The rationale for granting tax exemption to a social club is that since individuals can participate in social and recreational activities without tax consequences, individuals that form a group to do such activities should be in the same position tax-wise as they would be if they did the activity on their own.  Because of this reasoning, 501(c)(7) organizations must derive most of their income from their members and any income received from nonmember sources are taxed as unrelated business income.  This means that an urban farm that is exempt from taxation under 501(c)(7) will be unable to sell substantial amounts of vegetables to non-members.

Note that while the phrase “other nonprofitable purposes” may sound like a catch-all to include many types of activities, the IRS will generally deny exemption for activities that are not sufficiently connected to or in furtherance of social, recreational, or other pleasure activities.  (See Rev. Rul. 75-494, 1975-2 C.B. 214.)  It’s easy to see how this can become a grey area in the sharing economy.  Many things we do for the purpose of providing for ourselves will also, preferably, be enjoyable, like meal sharing, community gardening, neighborhood home repair groups, shared workshop spaces, tool lending libraries, and so on.  It’s odd that the IRS has so clearly carved out a form of tax exemption to allow us to spend money and have fun together, but there is not a perfect category to allow us to spend money and share practical things.

Under 501(c)(7), a group could have a recreational garden; however, if a group applies for tax exemption to operate an urban “farm” (which might sound to the IRS less like a recreational activity), the IRS might deny exemption, unless the group could prove that the purpose is truly social or recreational.  The question is: How much fun do these activities have to be or how much socializing must happen in connection with such activities in order to obtain exemption under 501(c)(7)?  Could the IRS be persuaded that we do all of this for social purposes?  Could the IRS be persuaded that all of this is for the purpose of making life more enjoyable?  It will be fun, at the very least, to have this conversation with the IRS.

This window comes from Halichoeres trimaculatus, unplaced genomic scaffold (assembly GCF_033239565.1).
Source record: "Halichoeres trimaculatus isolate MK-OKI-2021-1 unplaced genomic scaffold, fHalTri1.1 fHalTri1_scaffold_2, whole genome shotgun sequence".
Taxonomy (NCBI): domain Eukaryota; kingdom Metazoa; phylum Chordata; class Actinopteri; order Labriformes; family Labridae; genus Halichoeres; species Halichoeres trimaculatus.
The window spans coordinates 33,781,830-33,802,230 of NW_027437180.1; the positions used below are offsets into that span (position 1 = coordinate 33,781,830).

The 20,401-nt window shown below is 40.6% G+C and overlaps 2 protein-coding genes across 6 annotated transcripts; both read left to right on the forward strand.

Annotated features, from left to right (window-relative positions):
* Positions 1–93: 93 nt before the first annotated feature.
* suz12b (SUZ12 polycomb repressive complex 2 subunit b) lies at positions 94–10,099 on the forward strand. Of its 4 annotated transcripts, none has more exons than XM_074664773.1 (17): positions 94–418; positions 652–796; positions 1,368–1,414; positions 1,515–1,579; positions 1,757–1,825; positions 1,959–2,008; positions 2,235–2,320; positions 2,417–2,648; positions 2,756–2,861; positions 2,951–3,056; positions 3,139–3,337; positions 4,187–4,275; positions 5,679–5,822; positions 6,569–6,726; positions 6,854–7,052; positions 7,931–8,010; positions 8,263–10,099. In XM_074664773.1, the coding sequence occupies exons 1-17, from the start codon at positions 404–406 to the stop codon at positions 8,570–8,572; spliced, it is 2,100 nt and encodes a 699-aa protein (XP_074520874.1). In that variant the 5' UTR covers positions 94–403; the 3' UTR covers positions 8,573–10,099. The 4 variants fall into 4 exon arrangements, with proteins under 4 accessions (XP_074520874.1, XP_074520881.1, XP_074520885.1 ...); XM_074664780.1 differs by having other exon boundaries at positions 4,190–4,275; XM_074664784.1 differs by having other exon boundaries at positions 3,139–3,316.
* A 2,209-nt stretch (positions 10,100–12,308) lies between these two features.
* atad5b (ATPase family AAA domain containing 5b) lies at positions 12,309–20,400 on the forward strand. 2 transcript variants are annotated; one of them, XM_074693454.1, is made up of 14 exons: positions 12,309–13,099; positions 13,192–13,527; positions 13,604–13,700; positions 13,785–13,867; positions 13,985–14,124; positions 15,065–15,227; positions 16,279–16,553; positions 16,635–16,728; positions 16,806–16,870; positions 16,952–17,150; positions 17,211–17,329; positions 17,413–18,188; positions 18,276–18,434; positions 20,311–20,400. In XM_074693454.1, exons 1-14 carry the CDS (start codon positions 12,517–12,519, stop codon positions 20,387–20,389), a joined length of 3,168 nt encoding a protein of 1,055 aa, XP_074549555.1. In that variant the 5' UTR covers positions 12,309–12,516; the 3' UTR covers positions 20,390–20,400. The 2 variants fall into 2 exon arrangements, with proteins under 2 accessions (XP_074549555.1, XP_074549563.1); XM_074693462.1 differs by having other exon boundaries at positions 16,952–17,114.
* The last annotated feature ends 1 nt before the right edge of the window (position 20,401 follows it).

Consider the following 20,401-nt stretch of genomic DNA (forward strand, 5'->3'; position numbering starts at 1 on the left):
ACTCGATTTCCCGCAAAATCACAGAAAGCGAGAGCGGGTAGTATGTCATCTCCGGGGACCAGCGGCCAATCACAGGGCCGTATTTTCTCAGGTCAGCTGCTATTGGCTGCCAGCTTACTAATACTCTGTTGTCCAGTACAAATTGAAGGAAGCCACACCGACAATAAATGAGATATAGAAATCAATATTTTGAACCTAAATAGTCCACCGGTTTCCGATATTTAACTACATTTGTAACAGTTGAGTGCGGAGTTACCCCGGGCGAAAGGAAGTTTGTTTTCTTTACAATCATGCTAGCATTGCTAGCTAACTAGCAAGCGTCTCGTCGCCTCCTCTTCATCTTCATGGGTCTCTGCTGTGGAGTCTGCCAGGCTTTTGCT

Resources

  • The Nonprofit Startup Map – Foundation Center has put together a comprehensive state-by-state resource guide for starting a nonprofit organization with links to nonprofit associations, legal support resources, and government agencies.

 

  1. Urban farming against hunger: Safe, fresh food for city dwellers,” Food and Agriculture Organization (FAO) Newsroom, 1 February 2007
  2. Environmental and Historical Preservation Under IRC 501(c)(3) (IRS Exempt Organizations Topic 79, 1979), available at http://www.irs.gov/pub/irs-tege/eotopicb79.pdf.
  3. Rev. Rul. 70-186, 1970-1 C.B. 128.
  4. Rev. Rul. 68-14, 1968-1 C.B. 243.
  5. Rev. Rul. 78-85, 1978-1 C.B. 150.
  6. Rev. Rul. 76-204, 1976-2 C.B. 152.
  7. Rev. Rul. 76-204, 1976-2 C.B. 152..
  8. Rev. Rul. 78-384, 1978-43 I.R.B. 8.
  9. Pub. L. No. 96-541, Sec. 6 (1980).
  10. William T. Hutton, Agricultural Perservation: A Model Letter for Protesting Denial of Tax-Exempt Status, in The Back Forty Anthology: Selected Articles from the Newsletter of Land Conservation Law 1.13-1.18 (Hastings College of Law ed. 2003).